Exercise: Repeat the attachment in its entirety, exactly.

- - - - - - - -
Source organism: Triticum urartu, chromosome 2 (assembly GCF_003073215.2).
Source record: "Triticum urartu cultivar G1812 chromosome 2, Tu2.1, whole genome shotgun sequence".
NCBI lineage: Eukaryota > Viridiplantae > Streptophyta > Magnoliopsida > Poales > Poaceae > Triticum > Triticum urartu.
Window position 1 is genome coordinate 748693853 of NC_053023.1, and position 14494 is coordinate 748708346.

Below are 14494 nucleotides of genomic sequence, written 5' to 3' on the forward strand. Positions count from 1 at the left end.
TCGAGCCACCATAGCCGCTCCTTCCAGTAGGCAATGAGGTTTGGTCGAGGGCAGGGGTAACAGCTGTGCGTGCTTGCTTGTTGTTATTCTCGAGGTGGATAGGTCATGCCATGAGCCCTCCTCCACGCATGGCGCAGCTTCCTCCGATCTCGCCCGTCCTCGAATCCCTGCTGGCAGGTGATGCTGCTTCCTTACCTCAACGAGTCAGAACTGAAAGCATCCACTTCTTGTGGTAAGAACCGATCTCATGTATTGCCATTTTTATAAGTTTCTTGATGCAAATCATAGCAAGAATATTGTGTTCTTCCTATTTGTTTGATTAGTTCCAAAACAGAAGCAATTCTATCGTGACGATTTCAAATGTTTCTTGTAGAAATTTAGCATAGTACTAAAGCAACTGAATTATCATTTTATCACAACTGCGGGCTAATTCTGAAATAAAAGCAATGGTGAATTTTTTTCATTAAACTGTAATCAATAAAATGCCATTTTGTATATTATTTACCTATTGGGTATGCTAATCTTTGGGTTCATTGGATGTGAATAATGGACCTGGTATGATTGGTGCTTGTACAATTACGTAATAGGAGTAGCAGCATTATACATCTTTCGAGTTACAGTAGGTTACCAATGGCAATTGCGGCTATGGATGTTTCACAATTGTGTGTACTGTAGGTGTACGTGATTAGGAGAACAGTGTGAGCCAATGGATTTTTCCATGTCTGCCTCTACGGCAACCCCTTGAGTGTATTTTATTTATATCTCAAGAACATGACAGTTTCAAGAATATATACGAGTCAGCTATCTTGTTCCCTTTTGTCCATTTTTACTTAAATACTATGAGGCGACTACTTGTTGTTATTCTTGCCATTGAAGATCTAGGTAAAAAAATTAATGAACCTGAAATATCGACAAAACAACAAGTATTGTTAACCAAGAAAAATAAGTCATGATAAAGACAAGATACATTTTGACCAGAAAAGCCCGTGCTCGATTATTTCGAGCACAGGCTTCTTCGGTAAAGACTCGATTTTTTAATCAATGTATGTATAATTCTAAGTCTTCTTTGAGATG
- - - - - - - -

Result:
Source organism: Triticum urartu, chromosome 2 (assembly GCF_003073215.2).
Source record: "Triticum urartu cultivar G1812 chromosome 2, Tu2.1, whole genome shotgun sequence".
NCBI lineage: Eukaryota > Viridiplantae > Streptophyta > Magnoliopsida > Poales > Poaceae > Triticum > Triticum urartu.
Window position 1 is genome coordinate 748693853 of NC_053023.1, and position 14494 is coordinate 748708346.

Below are 14494 nucleotides of genomic sequence, written 5' to 3' on the forward strand. Positions count from 1 at the left end.
TCGAGCCACCATAGCCGCTCCTTCCAGTAGGCAATGAGGTTTGGTCGAGGGCAGGGGTAACAGCTGTGCGTGCTTGCTTGTTGTTATTCTCGAGGTGGATAGGTCATGCCATGAGCCCTCCTCCACGCATGGCGCAGCTTCCTCCGATCTCGCCCGTCCTCGAATCCCTGCTGGCAGGTGATGCTGCTTCCTTACCTCAACGAGTCAGAACTGAAAGCATCCACTTCTTGTGGTAAGAACCGATCTCATGTATTGCCATTTTTATAAGTTTCTTGATGCAAATCATAGCAAGAATATTGTGTTCTTCCTATTTGTTTGATTAGTTCCAAAACAGAAGCAATTCTATCGTGACGATTTCAAATGTTTCTTGTAGAAATTTAGCATAGTACTAAAGCAACTGAATTATCATTTTATCACAACTGCGGGCTAATTCTGAAATAAAAGCAATGGTGAATTTTTTTCATTAAACTGTAATCAATAAAATGCCATTTTGTATATTATTTACCTATTGGGTATGCTAATCTTTGGGTTCATTGGATGTGAATAATGGACCTGGTATGATTGGTGCTTGTACAATTACGTAATAGGAGTAGCAGCATTATACATCTTTCGAGTTACAGTAGGTTACCAATGGCAATTGCGGCTATGGATGTTTCACAATTGTGTGTACTGTAGGTGTACGTGATTAGGAGAACAGTGTGAGCCAATGGATTTTTCCATGTCTGCCTCTACGGCAACCCCTTGAGTGTATTTTATTTATATCTCAAGAACATGACAGTTTCAAGAATATATACGAGTCAGCTATCTTGTTCCCTTTTGTCCATTTTTACTTAAATACTATGAGGCGACTACTTGTTGTTATTCTTGCCATTGAAGATCTAGGTAAAAAAATTAATGAACCTGAAATATCGACAAAACAACAAGTATTGTTAACCAAGAAAAATAAGTCATGATAAAGACAAGATACATTTTGACCAGAAAAGCCCGTGCTCGATTATTTCGAGCACAGGCTTCTTCGGTAAAGACTCGATTTTTTAATCAATGTATGTATAATTCTAAGTCTTCTTTGAGATG